Why so? Because they have been GIVEN (/assigned) this ownership. They didn't feel truly responsible, as they didn't consider their past work "guilty" of current state of code. People rarely see any point in suffering for someone else's "sins" (especially if in their perception the piece of code given to them is the worse - 90% teams will claim that :>).

Narrow ownership = less constraints / dependencies

"But isn't clear ownership over module / component supposed to empower the team? They can come up with their own technical solutions, battle-prove independently their way of fixing problems w/o having to synchronise / coordinate with others ..."

Sadly, this beautiful theory is very far from reality. Ownership issues are in the first place one of the first indicators of underlying problems with large codebase quality - uncontrolled dependencies, over-complicated & tangled business logic that leaks out into every corner of the system, etc. As a consequence, any kind of split would be blurry & fuzzy enough to cause a lot of confusion & disastrous "butterfly effects" after each deeper refactoring change.

Of course it would be matter of time to have some "natural mechanisms of defence" developed (new boundaries) - BUT with all the consequences of Conway's Law - for architecture, communication & at last but not least - feature development efficiency.

Narrow ownership = more competitive environment

"But aren't software engineers ambitious & highly competitive creatures? Wouldn't such an element of "gamification" push Team X to prove they can do better than others?"

Yes, in fact they are. But they are not that easy to manipulate :) It's a matter of innate aversion to reading other people code / adopting other people's "flawed" (quotation marks are here for a reason ...) way of thinking. In software engineering there are some many ways of solving each problem that once we "fall into our own tracks", jumping into different solution model requires a lot of maturity, goodwill, openness and ... modesty. Many people just (more or less) unconsciously trigger their own defensive reaction mechanisms ("what kind of shit is that?!") that are blocking them completely.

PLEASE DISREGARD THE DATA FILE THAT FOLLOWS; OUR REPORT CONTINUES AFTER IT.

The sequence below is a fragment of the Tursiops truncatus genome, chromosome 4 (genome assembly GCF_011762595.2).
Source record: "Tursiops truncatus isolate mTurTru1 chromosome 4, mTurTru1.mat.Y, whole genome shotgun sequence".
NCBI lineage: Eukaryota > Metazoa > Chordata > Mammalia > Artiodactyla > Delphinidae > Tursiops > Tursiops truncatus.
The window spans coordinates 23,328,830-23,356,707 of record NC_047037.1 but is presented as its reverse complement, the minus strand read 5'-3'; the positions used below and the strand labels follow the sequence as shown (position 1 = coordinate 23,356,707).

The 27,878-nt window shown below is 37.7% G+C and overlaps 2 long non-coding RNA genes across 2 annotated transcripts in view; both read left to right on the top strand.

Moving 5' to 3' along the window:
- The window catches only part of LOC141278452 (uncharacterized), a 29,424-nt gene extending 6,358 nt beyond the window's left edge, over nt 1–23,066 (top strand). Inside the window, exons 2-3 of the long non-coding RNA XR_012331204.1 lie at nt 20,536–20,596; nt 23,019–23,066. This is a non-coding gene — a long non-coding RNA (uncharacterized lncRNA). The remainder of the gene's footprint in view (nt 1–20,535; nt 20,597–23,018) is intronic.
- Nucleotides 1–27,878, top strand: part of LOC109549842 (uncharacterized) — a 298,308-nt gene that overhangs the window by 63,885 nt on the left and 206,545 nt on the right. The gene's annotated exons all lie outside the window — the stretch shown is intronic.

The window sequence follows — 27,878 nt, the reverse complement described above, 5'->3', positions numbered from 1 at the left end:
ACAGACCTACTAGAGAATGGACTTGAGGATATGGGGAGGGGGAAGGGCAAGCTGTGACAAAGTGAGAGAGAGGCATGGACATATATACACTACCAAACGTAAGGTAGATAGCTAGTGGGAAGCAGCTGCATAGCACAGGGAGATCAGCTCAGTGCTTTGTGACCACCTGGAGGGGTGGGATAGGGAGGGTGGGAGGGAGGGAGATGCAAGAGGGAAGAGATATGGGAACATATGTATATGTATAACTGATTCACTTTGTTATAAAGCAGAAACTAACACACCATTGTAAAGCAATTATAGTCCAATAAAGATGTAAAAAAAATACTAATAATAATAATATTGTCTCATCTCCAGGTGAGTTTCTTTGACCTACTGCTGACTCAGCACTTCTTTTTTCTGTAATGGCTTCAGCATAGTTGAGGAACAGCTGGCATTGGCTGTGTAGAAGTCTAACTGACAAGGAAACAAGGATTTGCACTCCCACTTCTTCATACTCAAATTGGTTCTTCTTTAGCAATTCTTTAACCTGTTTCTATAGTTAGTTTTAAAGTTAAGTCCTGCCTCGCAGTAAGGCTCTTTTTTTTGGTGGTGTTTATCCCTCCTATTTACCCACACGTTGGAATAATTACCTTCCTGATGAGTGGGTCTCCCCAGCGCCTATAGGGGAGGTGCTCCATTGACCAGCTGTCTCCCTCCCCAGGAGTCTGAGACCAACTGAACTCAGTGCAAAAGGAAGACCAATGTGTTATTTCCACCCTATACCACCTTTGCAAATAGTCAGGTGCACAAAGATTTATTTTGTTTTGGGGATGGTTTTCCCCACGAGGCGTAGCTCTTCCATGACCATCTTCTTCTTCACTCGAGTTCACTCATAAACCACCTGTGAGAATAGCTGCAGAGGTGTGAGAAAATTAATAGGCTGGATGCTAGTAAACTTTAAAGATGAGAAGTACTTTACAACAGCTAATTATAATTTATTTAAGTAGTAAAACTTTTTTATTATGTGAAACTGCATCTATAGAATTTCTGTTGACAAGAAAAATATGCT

Common mean no one's?

"Even if we agree that split ownership is wrong, why is the shared one supposed to be better? If there's no way to convince few people to fix their stuff, how can it be achieved for the larger group (& larger codebase)?"

It's a matter of the power of community. The larger the community, the greater its causative power. And the best motivation for people to improve things is to trigger the 1st effort & demonstrate the effect. Clearly:

  • the bigger the impact, the more visible the effect will be
  • in larger communities, even if everyone contributes just the drop (relatively insignificant effort, if compares with overall working capacity), the aggregate effect will not be possible to overlook
  • local efforts within teams would be much less tangible than focused, joint force in a place that demands most attention / cause the most pain - obviously it doesn't mean that several teams should work on a single class or even module: it's just that bad engineering scales well :) so faulty practices tend to be very infectious - removing them one by one gives a clear sense of progress & improvement

Pic: © Sylverarts - Fotolia.com